|Poster of the documentary.|
I had the task of speaking of the role of Spadolini as dancer. I was quite nervous during the interview and did not say as much as I wanted. I called Spadolini a primitivist dancer as he performed in various acts inspired by those cultures that at the time were seen as primitivist. Primitivism is a complex, colonial and controversial notion that invests various fields such as art and literature. At the turn of the twentieth century it had to do with Westerns’ fascination for the Others whose works began to be considered as art and inspired many Westerners’ artistic forms. Pablo Picasso’s Les demoiselles d’Avignon is the recurrent example, in this sense. I did not refer to these aspects in my interview, but De Angelis and Marconi focused on one of Spadolini’s few recorded primitivist performances, his solo in 1936 Pierre Caron’s film, Marinella. There Spadolini moves nearly nude on a small stage in the shape of a drum, recalling perhaps a primitivist culture ritual and mingling diverse dance techniques such as classical dance and flamenco. Spadolini was also famous for his Bolero that he probably presented in 1933 and that was set to Maurice Ravel’s music and was noted for his interpretation in Gigue to Bach’s music, the same year.
In the documentary Luccarini emphasises how Spadolini became a dancer “without any technical knowledge” and before that I quote Jenny Josane’s 1941 article where Spadolini himself confirms that. However, there are other sources that state otherwise and it is very likely that he studied dance during his Roman period. Furthermore, after his 1932 debut at the Casino de Paris, he also started taking classes from two ballet teachers, Alexandre Volinine and Blanche D’Alessandri.
Of particular interest is Sergio Sadotti’s testimony. He knew Spadolini in the years 1957 and 1958 when the artist would go to Porto Sant’Elpidio to visit his sister who lived under his flat, “Alberto immediately stood out for his personality, a great personality and elegance (…). I saw him paint paintings that he would quickly roll and send to his gallerist in Paris.”
These and other interviews are all blended in with beautiful images of Spadolini’s statuesque presence and of Paris. More specifically, video fragments from his own black and white 1950 documentary, Rivage de Paris, flow and reveal monuments of the city such as the Eiffel tower as well as its musicians, like an accordion player whose image is elegantly juxtaposed to that of the Nicoletta Fabbri Quartet. One of the songs the Quartet plays is Josephine Baker’s 1930 “J’ai deux amours”, which is apt for Spadolini too, as it recites, “I have two loves, my country and Paris”.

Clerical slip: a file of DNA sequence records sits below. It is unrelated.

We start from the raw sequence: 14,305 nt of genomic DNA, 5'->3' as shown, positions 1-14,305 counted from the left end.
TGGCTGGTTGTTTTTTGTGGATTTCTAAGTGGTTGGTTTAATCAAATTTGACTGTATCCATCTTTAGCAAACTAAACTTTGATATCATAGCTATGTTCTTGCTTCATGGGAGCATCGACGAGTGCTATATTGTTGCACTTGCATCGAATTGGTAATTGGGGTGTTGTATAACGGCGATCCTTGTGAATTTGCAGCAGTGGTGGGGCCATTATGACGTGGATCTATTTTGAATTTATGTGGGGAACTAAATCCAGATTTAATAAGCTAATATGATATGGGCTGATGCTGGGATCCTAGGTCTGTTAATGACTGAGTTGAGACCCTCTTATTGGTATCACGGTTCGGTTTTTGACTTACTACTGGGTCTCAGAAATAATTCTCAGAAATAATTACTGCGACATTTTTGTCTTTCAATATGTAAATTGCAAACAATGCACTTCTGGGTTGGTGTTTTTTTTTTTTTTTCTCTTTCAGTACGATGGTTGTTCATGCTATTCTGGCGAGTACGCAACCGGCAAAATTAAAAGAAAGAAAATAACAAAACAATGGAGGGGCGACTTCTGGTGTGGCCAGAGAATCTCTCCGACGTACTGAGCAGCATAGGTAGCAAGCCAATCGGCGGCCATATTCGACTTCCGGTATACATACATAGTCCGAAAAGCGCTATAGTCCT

De Angelis and Marconi have done a really significant and at times superlative job thanks also to Travaglini’s archival support. Spadò – Il danzatore nudo, which is also available with English subtitles, is an important work, another step towards a better comprehension of Spadolini’s enigmatic figure.
Sunday, 21 April 2019
“What does it mean to write one’s own story?” recites the programme of Autobiography (2017) by contemporary dance Company Wayne McGregor. It is a complex question and dancers and choreographers have responded to it in different manners. Modern dance pioneer, Isadora Duncan, introducing her 1927 autobiography, remarked on the difficulty of writing, “it has taken me years of struggle, hard work, and research to learn to make one simple gesture, and I know enough about the Art of writing to realise that it would take me again just so many years of concentrated effort to write one simple, beautiful sentence”. More recently, ballet dancer and choreographer Carlos Acosta has dealt with the question of autobiography in various ways, that span from his semi-autobiographical 2003 work, Tocororo, to his 2008 book No Way Home to the weeks-old release of a film about his story, Yuli, where autobiographical elements intertwne with the film narrative.
McGregor has opted for another path, that of science, technology, fluid kinetism and some ‘seeds’ from his past. The genesis for this choreography, as David Jays from The Guardian has pointed out, began with his fascination for artificial intelligence and with what role could it have in his work. This brought McGregor to focus on his genetic code and on how he could transform it into another form. He also took some personal aspects from his life, “family things, photographs, poetry I have written” and turned them into what he calls ‘volumes’, sections that are assembled at every performance according to an algorithm created by Nick Rothwell. In this way, every performance has a different sequence.
The one presented at the Ponchielli Theatre in Cremona, Italy, on Saturday 13th of April, began with “1 avatar”, where a bare-chested male dancer moves across space, articulating his arms up and down, kicking one leg backwards, extending his legs and then going down in deep second. It is an intense solo that seems to create a sharp contrast with the geometric structure above him. Designed by Ben Cullen Williams, it covers the whole stage ceiling and it consists of metal poles in the shape of pyramids pointing downwards. It is a huge structure that will move down and up during the performance. As in “6 sleep”, when it dramatically moves down almost touching the stage floor and ‘forcing’ the dancers to assume a horizontal position (the one we take when we sleep).
The dancers are all exceptional. I remember watching McGregor’s work years ago (probably around 2008) in London. I think the choreography was Entity (2008). His company at the time was called Random Dance and was again made of great dancers. However, I noticed a kind of unsmooth quality in their movement, something that disappeared when I saw his Infra (2008) performed by the Royal Ballet. In Autobiography, the dancers command both the grammar of classical dance and that of more torso-oriented techniques. The arms, for exmple, cut the space in numerous directions, taking the shapes of balletic port de bras or magnetic and quick unfolding and retracting lines. It is a real pleasure to watch this fluid approach to movement.